Delores TopliffPeople don’t take mission trips to gain new material for stories or fill emotional diaries to overflowing, but that happens. Our team of five had unforgettable times in Macau and the Philippines connecting with and ministering to people deeply needing and appreciating encouragement. After flying 18 hours to Manila, we were up most of that night and, days later, all of a second, which was hard since I don’t sleep traveling. My original flight was delayed by mechanical trouble, so I was rescheduled but my suitcase didn’t and by its arrival 24 hours later, we’d had gone to Macau, China. I didn’t get luggage for 5 days. Delta authorized me to buy new clothes in Macau but they had nothing for my height and size.
Another trip member had one skirt I poured into each day that didn’t reach my knees. Because of leg issues, I wore support hose that didn’t reach my knees. It’s hard to speak confidently when you look dorky. Speaking on stage to leaders from 13 churches, I went bare-legged—overjoyed to find my belongings and ruined suitcase when arriving in the northern Philippines.
But the people made us forget hardships. Perhaps because of being conquered many times, they have precious gentle spirits and serve with extreme graciousness. In Macau the small church is primarily women (and some grown sons), working as domestics no matter their levels of qualification, earning around $6/hr. six or seven days a week. They fill two year contracts while employers hold their passports. They may go home to visit after a year, but travel would cut into the goals of their labor. Most work for their children’s better futures, or to build homes, or immigrate families to North America
They have a 50% chance of good work situations. One young pastor’s wife’s employers were really human traffickers. When she resisted, they held her hands over gas burners, but she still didn’t cooperate. When ordered to take out the trash, she removed herself with it, leaving her passport and belongings behind but taking her cell phone with the number inside of the small Hong Kong branch of the Philippine church network we partner with. They provided safety and contacted a government office who extricated her passport and ended her work contract. She and others from Hong Kong joined us in Macau, drinking in every word, song and prayer.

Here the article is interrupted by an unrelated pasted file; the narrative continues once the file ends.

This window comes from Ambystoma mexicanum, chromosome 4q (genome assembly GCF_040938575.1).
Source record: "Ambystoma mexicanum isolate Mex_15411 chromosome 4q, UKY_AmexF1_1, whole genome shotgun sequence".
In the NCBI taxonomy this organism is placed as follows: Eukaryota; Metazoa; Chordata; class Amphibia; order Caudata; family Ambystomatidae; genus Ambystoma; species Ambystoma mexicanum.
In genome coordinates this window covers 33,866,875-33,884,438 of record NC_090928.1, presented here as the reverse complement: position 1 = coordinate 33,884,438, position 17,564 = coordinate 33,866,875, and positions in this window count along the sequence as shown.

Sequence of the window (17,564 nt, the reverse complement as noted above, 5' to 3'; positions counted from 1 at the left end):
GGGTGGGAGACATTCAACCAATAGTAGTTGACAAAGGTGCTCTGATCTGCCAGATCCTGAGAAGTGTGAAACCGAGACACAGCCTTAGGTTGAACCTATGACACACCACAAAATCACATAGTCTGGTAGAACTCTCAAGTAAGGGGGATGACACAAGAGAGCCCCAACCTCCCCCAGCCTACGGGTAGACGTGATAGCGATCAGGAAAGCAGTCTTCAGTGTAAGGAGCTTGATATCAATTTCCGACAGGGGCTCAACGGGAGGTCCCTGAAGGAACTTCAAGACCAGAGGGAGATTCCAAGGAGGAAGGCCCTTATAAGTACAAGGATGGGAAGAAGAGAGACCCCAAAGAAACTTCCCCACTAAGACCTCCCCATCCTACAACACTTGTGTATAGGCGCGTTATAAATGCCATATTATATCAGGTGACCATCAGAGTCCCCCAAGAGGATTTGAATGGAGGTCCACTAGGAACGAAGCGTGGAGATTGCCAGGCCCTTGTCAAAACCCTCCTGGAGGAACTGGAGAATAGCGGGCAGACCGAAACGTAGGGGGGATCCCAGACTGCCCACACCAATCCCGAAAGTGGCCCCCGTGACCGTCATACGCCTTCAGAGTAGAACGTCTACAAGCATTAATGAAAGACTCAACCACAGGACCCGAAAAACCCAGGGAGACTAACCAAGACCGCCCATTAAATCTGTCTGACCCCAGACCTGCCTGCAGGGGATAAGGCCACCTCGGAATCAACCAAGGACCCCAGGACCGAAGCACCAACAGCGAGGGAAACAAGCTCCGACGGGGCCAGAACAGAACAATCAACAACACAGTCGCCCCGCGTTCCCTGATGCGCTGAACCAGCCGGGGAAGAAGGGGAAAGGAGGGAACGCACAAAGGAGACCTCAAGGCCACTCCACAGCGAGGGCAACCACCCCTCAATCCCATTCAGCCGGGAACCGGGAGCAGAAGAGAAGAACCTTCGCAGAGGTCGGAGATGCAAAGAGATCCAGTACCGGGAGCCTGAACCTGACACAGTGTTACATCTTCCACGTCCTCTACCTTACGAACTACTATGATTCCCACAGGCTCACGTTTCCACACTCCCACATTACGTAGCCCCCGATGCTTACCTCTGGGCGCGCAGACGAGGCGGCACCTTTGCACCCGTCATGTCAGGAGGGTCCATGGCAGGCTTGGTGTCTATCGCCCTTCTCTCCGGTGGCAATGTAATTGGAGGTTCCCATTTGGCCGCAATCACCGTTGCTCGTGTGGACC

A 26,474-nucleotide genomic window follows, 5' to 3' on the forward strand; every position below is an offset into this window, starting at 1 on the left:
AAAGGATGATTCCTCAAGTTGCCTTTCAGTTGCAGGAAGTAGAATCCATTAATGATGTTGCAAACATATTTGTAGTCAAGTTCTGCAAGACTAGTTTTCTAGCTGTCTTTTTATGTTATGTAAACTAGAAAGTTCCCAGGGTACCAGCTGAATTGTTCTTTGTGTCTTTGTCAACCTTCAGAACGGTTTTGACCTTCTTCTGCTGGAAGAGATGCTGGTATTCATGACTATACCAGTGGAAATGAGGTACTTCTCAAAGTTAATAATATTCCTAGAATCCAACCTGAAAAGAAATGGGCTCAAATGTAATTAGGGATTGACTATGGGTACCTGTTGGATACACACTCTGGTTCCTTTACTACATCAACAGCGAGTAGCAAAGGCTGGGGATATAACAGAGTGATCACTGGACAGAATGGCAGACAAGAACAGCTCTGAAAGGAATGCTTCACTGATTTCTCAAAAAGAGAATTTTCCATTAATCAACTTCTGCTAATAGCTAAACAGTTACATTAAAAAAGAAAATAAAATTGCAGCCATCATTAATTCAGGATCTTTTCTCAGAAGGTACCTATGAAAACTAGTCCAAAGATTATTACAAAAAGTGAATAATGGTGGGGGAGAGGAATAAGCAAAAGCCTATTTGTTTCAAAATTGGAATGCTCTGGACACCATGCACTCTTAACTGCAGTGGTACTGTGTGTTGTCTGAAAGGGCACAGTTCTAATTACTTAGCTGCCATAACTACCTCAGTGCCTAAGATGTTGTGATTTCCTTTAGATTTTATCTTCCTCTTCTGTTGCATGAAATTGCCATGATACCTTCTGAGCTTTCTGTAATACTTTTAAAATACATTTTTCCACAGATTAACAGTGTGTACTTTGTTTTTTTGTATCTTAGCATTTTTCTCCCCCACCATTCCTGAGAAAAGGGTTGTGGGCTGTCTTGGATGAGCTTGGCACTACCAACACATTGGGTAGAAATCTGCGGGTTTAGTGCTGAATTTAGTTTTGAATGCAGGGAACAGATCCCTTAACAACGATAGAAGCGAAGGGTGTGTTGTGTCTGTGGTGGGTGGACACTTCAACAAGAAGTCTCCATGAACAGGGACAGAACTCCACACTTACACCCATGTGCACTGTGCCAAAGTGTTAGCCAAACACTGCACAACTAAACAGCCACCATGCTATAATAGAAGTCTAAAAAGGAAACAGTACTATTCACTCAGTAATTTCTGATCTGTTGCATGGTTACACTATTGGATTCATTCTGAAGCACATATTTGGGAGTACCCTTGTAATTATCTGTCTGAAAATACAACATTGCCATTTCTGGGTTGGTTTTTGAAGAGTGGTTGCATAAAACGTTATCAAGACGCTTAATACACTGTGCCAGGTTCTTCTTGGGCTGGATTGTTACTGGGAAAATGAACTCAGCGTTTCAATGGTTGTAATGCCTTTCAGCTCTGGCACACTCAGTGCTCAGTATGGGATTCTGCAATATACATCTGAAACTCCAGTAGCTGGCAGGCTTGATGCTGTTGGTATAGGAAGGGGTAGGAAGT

We also were part of three wonderful school grads including a Bible college where I spoke in full gown. The graduating pastors and teachers fill assignments throughout the Philippines and beyond, including many Muslim countries. They know they’ll face hardships, perhaps even death, but go with strong committed hearts. I’ve supported a 9-year-old orphan girl there for three years. In the loving children’s home and school, she and her twin sister now speak enough English for us to talk some. Instead of adopting children out, this organization raises them to be wonderfully contributing adults with answers for the Philippines. Since my first trip in 2008, I’ve seen young people who were teenagers then being effective loving leaders now. But when I reflect on this trip, it is the faces of women of all ages in Macau and Hong Kong I see most—my heart and prayers go to them often.
Mission trips are rigorous and strenuous. I reached one exhausted melt down point when I thought, “I’m too old for this, I can’t do this again, this is my last trip.” But by the end, after so many positive results, I thought, “It’s so worth it. Maybe, if God helps me, I can come again.” In the meantime, my heart and life are invested there. Every effort and support dollar I’ve spent brings far-better returns than Dow-Jones investments.
What’s next? Live an enriched life. Care, pray, give sacrificially, and write all that God puts in me.